Closures in Java (as opposed to Clojure, which… nevermind)

Last time I worked with Java was before my Lisp days (or at least various attempts to get into Lisp), so I’m looking at it again now with a different context. So when I came across this use of an anonymous class in Effective Java (comments removed for brevity – bad practice shut up shut up):

static List<Integer> intArrayAsList(final int[] a) {
    if (a == null)
        throw new NullPointerException();

    return new AbstractList<Integer>() {
        public Integer get(int i) {
            return a[i];

        @Override public Integer set(int i, Integer val) {
            int oldVal = a[i];
            a[i] = val;
            return oldVal;

        public int size() {
            return a.length;

…my first thought was “waaaitaminute… Java has closures?

Now, it took a while for my memory of these things to come back, and a bit of searching to fill in the gaps… it turns out Java doesn’t quite do closures (it doesn’t work with non-final variables because it actually copies them behind the scenes), and at any rate there’s still the whole anonymous class mess instead of first-class functions (which I’ve always found annoying).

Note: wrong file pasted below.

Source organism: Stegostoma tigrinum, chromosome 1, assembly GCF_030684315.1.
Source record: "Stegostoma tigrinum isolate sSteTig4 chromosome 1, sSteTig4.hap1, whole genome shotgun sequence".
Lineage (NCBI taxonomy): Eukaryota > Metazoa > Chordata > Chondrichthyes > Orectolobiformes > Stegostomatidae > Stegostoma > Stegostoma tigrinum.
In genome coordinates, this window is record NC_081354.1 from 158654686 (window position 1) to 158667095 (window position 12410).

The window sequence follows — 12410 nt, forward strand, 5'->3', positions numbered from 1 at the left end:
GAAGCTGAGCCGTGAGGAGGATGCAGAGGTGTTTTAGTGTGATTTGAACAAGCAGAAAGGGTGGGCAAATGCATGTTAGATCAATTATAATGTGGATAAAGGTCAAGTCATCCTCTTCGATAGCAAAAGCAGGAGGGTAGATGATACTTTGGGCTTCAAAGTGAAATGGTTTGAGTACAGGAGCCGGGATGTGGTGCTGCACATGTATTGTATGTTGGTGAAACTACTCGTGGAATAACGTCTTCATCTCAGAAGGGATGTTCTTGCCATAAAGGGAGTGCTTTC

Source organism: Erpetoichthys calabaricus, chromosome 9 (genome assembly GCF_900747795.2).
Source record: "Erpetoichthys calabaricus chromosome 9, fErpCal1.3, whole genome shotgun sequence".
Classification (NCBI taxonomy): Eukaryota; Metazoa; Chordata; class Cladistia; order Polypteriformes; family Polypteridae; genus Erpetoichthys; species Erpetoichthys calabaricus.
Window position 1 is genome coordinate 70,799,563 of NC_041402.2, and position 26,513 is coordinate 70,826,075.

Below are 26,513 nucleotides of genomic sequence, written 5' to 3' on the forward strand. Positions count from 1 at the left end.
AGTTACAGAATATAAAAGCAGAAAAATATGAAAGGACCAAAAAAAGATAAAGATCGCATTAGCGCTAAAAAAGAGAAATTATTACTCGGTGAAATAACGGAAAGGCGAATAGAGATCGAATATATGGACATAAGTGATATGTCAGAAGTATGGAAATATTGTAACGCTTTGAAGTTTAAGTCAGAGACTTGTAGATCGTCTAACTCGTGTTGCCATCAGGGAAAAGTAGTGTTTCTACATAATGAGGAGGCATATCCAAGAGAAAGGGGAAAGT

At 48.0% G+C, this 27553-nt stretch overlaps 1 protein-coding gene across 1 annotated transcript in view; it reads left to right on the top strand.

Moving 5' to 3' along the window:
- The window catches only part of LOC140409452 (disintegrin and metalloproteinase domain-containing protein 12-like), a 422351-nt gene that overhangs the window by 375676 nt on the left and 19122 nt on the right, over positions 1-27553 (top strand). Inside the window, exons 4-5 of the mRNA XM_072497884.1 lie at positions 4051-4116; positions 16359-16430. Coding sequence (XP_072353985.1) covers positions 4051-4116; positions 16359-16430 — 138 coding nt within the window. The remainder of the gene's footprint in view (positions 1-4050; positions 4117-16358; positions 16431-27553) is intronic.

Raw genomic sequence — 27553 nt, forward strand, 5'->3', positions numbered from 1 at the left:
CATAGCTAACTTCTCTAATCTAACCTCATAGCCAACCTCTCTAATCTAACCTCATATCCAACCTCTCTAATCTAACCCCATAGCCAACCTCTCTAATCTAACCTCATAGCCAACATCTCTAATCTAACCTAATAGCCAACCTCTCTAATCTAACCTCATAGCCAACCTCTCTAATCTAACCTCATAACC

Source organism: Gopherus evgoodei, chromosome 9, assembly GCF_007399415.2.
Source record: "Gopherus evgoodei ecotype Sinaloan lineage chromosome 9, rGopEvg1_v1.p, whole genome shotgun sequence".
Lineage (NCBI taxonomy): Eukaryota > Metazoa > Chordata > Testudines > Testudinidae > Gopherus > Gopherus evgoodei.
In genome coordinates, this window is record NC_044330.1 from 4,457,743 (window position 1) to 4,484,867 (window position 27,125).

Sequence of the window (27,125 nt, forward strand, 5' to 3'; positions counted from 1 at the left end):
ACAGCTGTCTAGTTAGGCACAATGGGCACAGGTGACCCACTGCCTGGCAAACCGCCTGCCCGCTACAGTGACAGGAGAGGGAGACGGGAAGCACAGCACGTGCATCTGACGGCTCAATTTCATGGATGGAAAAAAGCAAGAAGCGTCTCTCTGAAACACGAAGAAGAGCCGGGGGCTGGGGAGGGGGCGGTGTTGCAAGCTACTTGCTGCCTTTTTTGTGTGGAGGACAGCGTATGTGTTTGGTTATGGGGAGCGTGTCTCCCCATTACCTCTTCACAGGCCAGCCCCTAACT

Then, it turns out that there’s a proposal to get first-class functions and lambda expressions in Java. And not from some random functional programming fanboy, but taken seriously by Sun and at one point planned for inclusion in Java 7 (it’s now deferred to Java 8).

All of this makes me wonder though… How does Clojure implement closures? Does it have some roundabout way of doing it that could mess up performance in opaque ways? Or is the JVM really that much more flexible than the Java language lets on? Or is Clojure a completely degenerate Lisp dialect?

Apparently I’ve got more reading to do.

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